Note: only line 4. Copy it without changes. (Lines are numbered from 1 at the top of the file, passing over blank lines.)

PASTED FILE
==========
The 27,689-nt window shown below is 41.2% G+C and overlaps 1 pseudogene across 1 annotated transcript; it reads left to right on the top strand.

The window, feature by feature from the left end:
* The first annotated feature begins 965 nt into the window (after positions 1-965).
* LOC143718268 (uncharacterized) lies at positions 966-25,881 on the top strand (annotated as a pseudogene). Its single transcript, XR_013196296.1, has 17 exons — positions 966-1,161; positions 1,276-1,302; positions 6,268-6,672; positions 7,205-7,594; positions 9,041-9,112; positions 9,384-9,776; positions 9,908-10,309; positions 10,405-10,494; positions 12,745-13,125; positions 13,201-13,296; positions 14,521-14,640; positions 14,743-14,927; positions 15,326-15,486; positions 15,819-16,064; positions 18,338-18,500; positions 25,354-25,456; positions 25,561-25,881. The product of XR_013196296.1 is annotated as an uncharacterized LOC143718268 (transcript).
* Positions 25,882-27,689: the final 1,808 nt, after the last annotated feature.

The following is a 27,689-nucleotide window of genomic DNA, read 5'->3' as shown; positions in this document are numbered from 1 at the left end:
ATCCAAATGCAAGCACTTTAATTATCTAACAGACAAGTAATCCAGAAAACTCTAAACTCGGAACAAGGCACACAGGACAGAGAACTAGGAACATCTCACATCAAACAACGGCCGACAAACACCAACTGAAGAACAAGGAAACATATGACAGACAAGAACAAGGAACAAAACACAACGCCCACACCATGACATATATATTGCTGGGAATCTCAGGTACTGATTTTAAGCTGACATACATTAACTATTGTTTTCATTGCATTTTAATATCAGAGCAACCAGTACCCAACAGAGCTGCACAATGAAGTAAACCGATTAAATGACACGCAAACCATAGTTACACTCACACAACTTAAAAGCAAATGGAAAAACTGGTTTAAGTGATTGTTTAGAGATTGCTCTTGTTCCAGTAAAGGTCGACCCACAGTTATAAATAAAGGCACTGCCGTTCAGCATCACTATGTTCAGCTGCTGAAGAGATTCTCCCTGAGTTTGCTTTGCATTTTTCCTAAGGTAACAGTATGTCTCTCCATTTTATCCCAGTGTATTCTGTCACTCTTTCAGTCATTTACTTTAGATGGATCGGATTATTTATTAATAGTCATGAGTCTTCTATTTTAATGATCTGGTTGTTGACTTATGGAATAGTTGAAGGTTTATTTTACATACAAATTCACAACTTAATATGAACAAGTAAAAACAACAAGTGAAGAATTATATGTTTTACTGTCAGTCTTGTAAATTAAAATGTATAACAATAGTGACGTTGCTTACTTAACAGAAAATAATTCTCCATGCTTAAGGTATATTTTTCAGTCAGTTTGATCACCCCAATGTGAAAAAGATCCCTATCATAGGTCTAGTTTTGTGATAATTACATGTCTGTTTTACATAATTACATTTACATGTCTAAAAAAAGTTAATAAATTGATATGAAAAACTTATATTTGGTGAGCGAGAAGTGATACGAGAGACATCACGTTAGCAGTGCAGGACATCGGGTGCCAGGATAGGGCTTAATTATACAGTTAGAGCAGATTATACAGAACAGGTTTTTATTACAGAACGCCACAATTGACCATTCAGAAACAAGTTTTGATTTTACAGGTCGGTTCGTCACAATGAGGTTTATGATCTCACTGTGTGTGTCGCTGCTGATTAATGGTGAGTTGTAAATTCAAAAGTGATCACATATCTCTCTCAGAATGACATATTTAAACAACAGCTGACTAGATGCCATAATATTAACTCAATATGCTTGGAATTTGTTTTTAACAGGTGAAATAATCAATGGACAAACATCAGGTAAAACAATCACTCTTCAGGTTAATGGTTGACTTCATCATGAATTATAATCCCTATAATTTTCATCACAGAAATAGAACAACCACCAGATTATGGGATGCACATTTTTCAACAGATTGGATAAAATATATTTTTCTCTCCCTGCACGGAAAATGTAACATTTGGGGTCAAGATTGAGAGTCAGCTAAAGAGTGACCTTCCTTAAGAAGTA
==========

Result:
* LOC143718268 (uncharacterized) lies at positions 966-25,881 on the top strand (annotated as a pseudogene). Its single transcript, XR_013196296.1, has 17 exons — positions 966-1,161; positions 1,276-1,302; positions 6,268-6,672; positions 7,205-7,594; positions 9,041-9,112; positions 9,384-9,776; positions 9,908-10,309; positions 10,405-10,494; positions 12,745-13,125; positions 13,201-13,296; positions 14,521-14,640; positions 14,743-14,927; positions 15,326-15,486; positions 15,819-16,064; positions 18,338-18,500; positions 25,354-25,456; positions 25,561-25,881. The product of XR_013196296.1 is annotated as an uncharacterized LOC143718268 (transcript).